Next Generation Research Solution Helps Prevent Future Electric Power Blackouts

Achievement date: 

Faculty with the Center for Ultra-Wide-Area Resilient Electric Energy Transmission Networks (CURENT)—an NSF-funded Engineering Research Center (ERC) that is headquartered at the University of Tennessee-Knoxville (UTK)—working in collaboration with the Electric Power Research Institute (EPRI), have improved the method for monitoring voltage stability in power generation, thus reducing the threat of blackouts via enhanced situational awareness. This approach, which was developed based on EPRI’s measurement-based monitoring method, can be used offline to analyze historical data as well as be integrated into the control room of a transmission system.


Huge demands for electricity are projected throughout the present century. Given the critical role of electricity in society, brownouts or blackouts are unacceptable. Power operators work with and rely on new technologies that help them monitor, predict, anticipate, and prevent potential problems that can lead to major power outages. However, the power industry is challenged by the realities of an aging workforce and aging transmission and distribution (T&D) infrastructure, as well as by the operational complexity of very large T&D networks. There is a need for new tools and easier ways to assist operators in performing critical tasks and enable them to make quick, accurate decisions. Synchronized phasors (synchrophasors) provide real-time measurement of electrical quantities across the power grid. The new CURENT-EPRI synchrophasor Measurement Based Voltage Stability Assessment (MBVSA) method offers essential tools to help operators and dispatchers keep the lights on.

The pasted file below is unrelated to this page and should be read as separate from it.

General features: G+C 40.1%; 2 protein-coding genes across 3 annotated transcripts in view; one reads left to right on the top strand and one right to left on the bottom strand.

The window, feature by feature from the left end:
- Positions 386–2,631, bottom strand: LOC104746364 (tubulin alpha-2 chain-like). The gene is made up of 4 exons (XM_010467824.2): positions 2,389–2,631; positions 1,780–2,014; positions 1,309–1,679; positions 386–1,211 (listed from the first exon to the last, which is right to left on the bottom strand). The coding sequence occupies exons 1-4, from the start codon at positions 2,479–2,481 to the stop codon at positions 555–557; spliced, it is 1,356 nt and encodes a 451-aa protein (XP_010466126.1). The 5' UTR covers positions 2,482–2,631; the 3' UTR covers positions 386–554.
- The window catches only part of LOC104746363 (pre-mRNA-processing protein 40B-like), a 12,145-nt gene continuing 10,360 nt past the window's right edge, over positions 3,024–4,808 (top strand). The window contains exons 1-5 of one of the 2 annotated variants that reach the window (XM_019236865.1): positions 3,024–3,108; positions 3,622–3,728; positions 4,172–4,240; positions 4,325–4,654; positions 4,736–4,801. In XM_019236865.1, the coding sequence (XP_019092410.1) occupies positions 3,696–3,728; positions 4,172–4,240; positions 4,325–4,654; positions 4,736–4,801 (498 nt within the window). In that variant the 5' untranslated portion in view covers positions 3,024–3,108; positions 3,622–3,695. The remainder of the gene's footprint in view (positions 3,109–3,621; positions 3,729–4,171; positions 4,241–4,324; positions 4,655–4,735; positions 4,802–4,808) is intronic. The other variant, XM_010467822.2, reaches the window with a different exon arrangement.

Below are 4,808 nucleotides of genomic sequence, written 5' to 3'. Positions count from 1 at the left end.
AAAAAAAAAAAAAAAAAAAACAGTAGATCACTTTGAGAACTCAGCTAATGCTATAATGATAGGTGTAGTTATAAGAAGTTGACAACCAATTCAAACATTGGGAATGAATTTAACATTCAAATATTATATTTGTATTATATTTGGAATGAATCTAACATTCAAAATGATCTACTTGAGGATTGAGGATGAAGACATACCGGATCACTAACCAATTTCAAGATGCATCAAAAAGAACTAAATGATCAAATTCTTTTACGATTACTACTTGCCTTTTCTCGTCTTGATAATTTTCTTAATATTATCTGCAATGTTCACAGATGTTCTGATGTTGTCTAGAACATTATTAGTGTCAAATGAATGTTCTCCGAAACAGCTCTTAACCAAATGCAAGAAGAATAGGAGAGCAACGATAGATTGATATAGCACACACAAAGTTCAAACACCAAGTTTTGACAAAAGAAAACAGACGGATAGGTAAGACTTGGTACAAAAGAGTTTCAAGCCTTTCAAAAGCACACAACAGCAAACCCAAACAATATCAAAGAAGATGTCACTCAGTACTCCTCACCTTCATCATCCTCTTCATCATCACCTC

CURENT and EPRI have been working on the synchrophasor MBVSA tools since 2012. In 2014, a new MBVSA method for real-time voltage stability monitoring and control was developed and demonstrated on CURENT’s Northeast Power Coordinating Council (NPCC) large-scale testbed using the commercial ALSTOM Grid (now GE Grid) visualization platform e-terravision™. The UTK team collaborated with EPRI, the New York Power Authority (NYPA), Electric Power Group (EPG) synchrophasor experts, and Washington State University (WSU) to integrate the MBVSA method into a production grade Synchrophasor Based Stability Toolbox and conduct a field demonstration on the NYPA’s system in an operational environment. The team has submitted a proposal to the U.S. Department of Energy to facilitate transfer of the technology to the commercial sector.

The MBVSA software package provides the calculation engine of the measurement-based voltage stability monitoring algorithm and input and output via csv files. The basic system building-blocks are GPS satellite-synchronized clocks, phasor measurement units (PMUs), a phasor data concentrator (PDC), communications equipment, and visualization software. Applications include wide-area control, system model validation, determining stability margins, maximizing stable system loading, islanding detection, system-wide disturbance recording, and visualization of dynamic system response.